North Carolina: According to a U.S. Department of Justice press release, former Columbus County Sheriff’s Office sergeant Danny Ray Duncan, 63, pleaded guilty on October 6, 2011 to a civil rights charge in connection with an assault on a jail prisoner.
Duncan admitted that he placed the prisoner in a cell with other detainees, knowing that he would likely be assaulted. “When corrections officers knowingly place the people they are charged with protecting at risk of serious harm, they undermine the very fabric of our legal system,” said Assistant Attorney General Thomas E. Perez.
North Dakota: A sex offender who was being transported by TransCor, a private prisoner transport service and a subsidiary of CCA, escaped near Tower City in early October 2011. After being caught, Joeph Megna, 29, said the transport officer was giving him nothing but bread and cheese to eat. “I was starving and that’s why I escaped and fled out into the cornfield,” he said. “I wasn’t trying to hurt anybody.” Megna’s brief escape resulted in a major response from law enforcement, including a SWAT team, thermal imaging devices and a North Dakota Highway Patrol airplane. Barnes County Sheriff Randy McClaflin said he “fully intend[s] to seek reimbursement” from TransCor for the cost of the search.
Ohio: On October 12, 2011, Richland County Sheriff’s Lt. William Franklin, Jr., 49, was charged with conspiracy to commit mail fraud. He is accused of falsifying paperwork to reduce a prisoner’s sentence in exchange for jewelry, $2,000 in cash and a car worth around $2,500. Franklin submitted documents that falsely indicated the prisoner should get 66 days credit for time served in the county jail.
Ohio: John Rust, 38, a former Pickaway Correctional Institution payroll clerk, pleaded guilty on Sept. 28, 2011 to at-tempted tampering with records. Rust had padded the pay checks of seven other prison employees in 2009 in an attempt to overpay them a total of $6,011. The prison staff who received the improper pay hikes were not charged or disciplined, as they claimed they were unaware of any wrongdoing. Rust was sentenced to 30 days in jail, but his conviction may be expunged under a three-year intervention program.
South Carolina: On October 10, 2011, Orangeburg-Calhoun Regional Detention Center guard Kerry King, 50, was fired following his arrest on DUI and cocaine possession charges. “We are officers for the community and we are to carry ourselves to a higher standard than others,” said Willie Bamberg, director of the detention center. King was granted a $5,000 personal recognizance bond.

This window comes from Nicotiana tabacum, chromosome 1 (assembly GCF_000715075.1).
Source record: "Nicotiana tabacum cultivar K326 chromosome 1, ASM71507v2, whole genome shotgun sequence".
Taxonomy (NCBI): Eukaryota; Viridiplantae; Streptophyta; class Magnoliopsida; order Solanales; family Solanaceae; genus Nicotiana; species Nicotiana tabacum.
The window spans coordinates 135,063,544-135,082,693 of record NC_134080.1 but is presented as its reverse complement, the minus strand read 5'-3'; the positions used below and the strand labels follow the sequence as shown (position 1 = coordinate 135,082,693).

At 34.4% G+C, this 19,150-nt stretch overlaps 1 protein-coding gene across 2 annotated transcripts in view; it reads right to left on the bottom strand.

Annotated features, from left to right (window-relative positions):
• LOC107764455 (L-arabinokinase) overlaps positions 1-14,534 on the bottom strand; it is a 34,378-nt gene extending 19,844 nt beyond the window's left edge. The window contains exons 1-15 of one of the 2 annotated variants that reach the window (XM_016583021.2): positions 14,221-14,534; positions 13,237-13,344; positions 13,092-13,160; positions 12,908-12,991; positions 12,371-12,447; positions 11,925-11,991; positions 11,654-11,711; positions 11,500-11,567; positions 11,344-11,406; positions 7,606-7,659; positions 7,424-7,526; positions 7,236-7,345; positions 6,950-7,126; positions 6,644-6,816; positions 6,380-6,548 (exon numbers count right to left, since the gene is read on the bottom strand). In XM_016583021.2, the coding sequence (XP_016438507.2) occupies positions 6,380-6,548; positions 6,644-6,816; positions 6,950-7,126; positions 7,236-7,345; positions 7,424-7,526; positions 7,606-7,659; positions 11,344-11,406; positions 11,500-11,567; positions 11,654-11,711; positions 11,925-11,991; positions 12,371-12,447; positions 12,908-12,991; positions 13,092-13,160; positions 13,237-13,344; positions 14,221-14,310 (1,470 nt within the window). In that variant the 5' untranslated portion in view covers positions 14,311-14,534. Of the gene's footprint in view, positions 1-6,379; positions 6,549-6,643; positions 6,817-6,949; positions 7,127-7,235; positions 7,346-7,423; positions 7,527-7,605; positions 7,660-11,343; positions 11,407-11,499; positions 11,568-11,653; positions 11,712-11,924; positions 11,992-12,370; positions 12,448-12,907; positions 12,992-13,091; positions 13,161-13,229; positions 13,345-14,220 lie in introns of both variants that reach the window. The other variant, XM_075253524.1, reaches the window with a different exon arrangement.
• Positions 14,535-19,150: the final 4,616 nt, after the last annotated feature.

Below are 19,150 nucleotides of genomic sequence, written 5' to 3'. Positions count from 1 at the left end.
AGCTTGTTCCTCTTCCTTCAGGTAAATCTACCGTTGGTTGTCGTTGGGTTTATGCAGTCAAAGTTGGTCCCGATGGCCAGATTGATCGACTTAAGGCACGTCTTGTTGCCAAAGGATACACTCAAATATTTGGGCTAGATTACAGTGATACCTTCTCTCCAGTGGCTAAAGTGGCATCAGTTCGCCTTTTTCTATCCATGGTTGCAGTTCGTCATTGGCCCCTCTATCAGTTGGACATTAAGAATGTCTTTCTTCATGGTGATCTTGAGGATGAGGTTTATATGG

Tennessee: A CCA guard at the Silverdale Detention Facility in Chattanooga has been charged with smuggling drugs into the jail. Jesse Wedell, 20, was arrested on Sept. 29, 2011; Hamilton County Sheriff’s Department officials said she had hidden around three-quarters of an ounce of marijuana in “her private area.” Wedell was charged with two felonies and jailed on $20,000 bond; she reportedly received $25 to smuggle the drugs to a prisoner.
Texas: In late September 2011, former U.S. probation officer Armando Mora, 38, was sentenced to 14 years in federal prison after he pleaded guilty to accepting bribes from and providing confidential information to a drug-trafficking gang. Mora would run background checks on drug couriers to see if they had any outstanding arrest warrants, before the couriers were hired for smuggling runs. He reportedly told the gang that two potential couriers were actually undercover agents.
Texas: An October 13, 2011 news article reported that the Ellis County Sheriff’s Office was the target of a forgery and bad check scheme, likely orchestrated by a former prisoner who received a check from the sheriff’s account for his remaining funds when he left the county jail. At least 27 checks totaling over $13,000 were forged using the jail’s bank account information; five people were arrested and four others face outstanding warrants. The Ellis County Jail now plans to give released prisoners debit cards instead of checks.
West Virginia: Former state prison guard Joseph F. Roush, Jr., 35, was sentenced on Sept. 19, 2011 to 46 months in federal prison for possession of child pornography. Roush, who previously worked at the Lakin Correctional Center, a women’s facility, had pleaded guilty in May 2011 after an FBI investigation discovered he had over 600 child porn images and videos.
As a digital subscriber to Prison Legal News, you can access full text and downloads for this and other premium content.
Already a subscriber? Login